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JOHN HUGLEY, PITTSBURGH

Bossi's take: Watching senior film on Hugley, I've been taken by his overall skill level and potential to make an early impact at Pittsburgh. It's quite likely that I've underrated him a bit in the past, and there's no question that he's been putting in work on his all-around game. Most importantly, he looks to be in really good shape, which makes a big difference. He's got big strong mitts, understands position and how to move defenders around the post and now he's got legit range on his jumper. He looks like a potential steal for the Panthers.

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TY BERRY, NORTHWESTERN

Bossi's take: At Northwestern, well, the Wildcats need more production across the board. How much more ready Berry is to help out early is something else compared to where he was this time a year ago. Capable of playing at the one or the two, Berry has gotten much more serious about his game, strength and effort. He can shoot from deep, understands how to play in structure and is a very important piece moving forward in Evanston.

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SHAKEEL MOORE, N.C. STATE

Bossi's take: Moore is another one of those guys, to me at least, that you can't put in a box or tag with a traditional label. He's wildly athletic and he's a pit bull on the floor, but at times he can be a little overzealous in trying to make the highlight play happen. It's why Kevin Keatts should be so good for him at NC State. He'll allow Moore to play through some mistakes and encourage him to keep attacking, and the result could be a pretty darn good ACC floor general when it's all said and done.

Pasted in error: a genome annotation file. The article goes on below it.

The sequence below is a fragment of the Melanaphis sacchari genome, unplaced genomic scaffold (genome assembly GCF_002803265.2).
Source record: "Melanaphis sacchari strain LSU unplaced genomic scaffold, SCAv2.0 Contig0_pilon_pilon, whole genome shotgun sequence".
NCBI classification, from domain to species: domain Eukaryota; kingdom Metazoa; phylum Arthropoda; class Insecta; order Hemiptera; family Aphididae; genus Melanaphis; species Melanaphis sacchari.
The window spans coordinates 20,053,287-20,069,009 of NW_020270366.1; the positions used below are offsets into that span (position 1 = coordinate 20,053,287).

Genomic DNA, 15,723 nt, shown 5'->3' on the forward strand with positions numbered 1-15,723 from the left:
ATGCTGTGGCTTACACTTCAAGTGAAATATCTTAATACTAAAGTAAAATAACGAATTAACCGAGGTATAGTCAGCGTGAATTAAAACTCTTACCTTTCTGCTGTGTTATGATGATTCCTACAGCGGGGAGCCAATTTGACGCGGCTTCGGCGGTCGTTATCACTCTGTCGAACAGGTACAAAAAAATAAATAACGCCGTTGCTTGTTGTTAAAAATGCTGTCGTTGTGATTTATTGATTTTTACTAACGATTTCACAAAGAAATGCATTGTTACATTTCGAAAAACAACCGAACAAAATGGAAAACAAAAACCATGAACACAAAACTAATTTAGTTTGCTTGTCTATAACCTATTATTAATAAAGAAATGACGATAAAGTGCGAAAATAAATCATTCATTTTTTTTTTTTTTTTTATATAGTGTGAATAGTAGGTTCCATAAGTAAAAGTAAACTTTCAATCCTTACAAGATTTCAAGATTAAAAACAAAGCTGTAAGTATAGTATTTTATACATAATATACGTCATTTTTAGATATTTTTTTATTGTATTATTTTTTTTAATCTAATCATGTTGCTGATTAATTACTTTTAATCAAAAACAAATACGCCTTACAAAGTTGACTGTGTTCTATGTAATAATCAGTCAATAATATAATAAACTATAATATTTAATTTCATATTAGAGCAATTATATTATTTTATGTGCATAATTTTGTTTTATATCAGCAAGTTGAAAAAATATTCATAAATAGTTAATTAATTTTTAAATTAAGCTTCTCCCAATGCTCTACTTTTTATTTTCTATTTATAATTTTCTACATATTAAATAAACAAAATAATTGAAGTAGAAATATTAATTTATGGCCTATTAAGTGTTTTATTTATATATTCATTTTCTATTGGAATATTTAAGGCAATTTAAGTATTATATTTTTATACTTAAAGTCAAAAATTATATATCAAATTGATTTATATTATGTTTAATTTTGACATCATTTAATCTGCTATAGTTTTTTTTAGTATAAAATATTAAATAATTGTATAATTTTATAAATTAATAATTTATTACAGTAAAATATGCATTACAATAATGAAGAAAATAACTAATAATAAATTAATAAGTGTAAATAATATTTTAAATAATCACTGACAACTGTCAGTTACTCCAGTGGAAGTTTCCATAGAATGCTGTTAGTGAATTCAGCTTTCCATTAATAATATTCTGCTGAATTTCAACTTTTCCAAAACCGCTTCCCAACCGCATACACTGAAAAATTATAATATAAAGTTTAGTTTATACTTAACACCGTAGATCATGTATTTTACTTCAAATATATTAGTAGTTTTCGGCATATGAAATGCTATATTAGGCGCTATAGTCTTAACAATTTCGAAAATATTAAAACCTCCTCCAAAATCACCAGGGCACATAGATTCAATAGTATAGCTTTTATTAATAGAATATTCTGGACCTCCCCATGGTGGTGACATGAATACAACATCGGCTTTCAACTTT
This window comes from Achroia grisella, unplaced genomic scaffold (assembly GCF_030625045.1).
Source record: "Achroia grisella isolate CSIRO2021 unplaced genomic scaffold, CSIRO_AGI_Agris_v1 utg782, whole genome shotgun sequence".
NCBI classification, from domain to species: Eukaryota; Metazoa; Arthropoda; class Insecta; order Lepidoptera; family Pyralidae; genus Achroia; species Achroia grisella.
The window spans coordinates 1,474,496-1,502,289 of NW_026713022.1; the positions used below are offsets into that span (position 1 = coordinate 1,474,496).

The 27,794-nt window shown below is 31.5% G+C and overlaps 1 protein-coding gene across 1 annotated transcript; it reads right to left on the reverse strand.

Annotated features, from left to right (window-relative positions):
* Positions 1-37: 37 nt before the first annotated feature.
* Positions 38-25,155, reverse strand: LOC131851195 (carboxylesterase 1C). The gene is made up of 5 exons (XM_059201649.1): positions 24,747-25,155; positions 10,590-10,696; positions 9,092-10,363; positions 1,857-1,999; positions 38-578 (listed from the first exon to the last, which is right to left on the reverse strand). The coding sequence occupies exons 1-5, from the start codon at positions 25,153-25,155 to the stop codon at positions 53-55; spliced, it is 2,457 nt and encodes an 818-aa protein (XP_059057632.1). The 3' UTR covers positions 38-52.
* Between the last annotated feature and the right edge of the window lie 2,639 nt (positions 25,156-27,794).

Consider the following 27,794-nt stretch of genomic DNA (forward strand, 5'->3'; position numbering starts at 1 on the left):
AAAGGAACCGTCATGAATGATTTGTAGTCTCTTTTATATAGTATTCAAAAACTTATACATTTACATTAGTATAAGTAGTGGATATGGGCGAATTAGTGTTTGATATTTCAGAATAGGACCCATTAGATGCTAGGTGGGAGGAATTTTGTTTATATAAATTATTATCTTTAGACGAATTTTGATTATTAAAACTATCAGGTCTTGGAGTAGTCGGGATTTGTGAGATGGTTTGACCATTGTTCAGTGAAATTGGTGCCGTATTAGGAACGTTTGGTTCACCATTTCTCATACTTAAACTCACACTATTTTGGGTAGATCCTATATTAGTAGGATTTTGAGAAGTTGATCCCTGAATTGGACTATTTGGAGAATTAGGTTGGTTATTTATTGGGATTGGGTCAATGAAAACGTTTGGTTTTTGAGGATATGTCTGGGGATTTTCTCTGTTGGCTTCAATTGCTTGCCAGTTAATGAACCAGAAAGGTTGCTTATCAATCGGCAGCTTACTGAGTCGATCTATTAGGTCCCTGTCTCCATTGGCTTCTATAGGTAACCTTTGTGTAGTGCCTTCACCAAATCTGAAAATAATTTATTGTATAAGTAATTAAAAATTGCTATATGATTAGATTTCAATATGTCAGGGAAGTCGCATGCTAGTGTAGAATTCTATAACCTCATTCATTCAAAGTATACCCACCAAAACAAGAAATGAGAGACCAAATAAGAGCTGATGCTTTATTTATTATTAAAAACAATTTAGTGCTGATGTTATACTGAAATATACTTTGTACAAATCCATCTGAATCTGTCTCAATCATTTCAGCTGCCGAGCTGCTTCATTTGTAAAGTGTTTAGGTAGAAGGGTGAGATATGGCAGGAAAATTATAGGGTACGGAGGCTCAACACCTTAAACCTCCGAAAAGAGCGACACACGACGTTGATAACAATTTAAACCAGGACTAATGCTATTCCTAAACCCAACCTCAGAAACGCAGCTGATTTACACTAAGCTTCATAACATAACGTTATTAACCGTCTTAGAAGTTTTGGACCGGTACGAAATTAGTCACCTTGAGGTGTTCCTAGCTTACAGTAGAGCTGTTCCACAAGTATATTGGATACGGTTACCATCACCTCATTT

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ZED KEY, OHIO STATE

Bossi's take: I've had my questions with Key. I'm not sure he's really as big as his listed 6-foot-9. I'm not so sure about his athleticism at the Big Ten level and I'm not so sure he's not more of a natural center than a power forward. I am pretty sure, though, that I've seen him be productive enough that I have to start putting a lot more focus on what he does do. He rebounds, he has good hands, he's clever in the post and he has a mature way that should help him make the transition into a successful player at Ohio State.

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AHRON ULIS, IOWA

Bossi's take: I wrote about him some during the winter, but Ulis really blew me away when I saw him in late January. He was bigger than I thought, much better offensively than I had realized and he embraces competition in a way most high schoolers don't. Iowa has been pretty good at finding guys that others have passed on, and I feel there's a strong possibility Ulis could ultimately get his revenge on many Big Ten programs that didn't prioritize him a little more.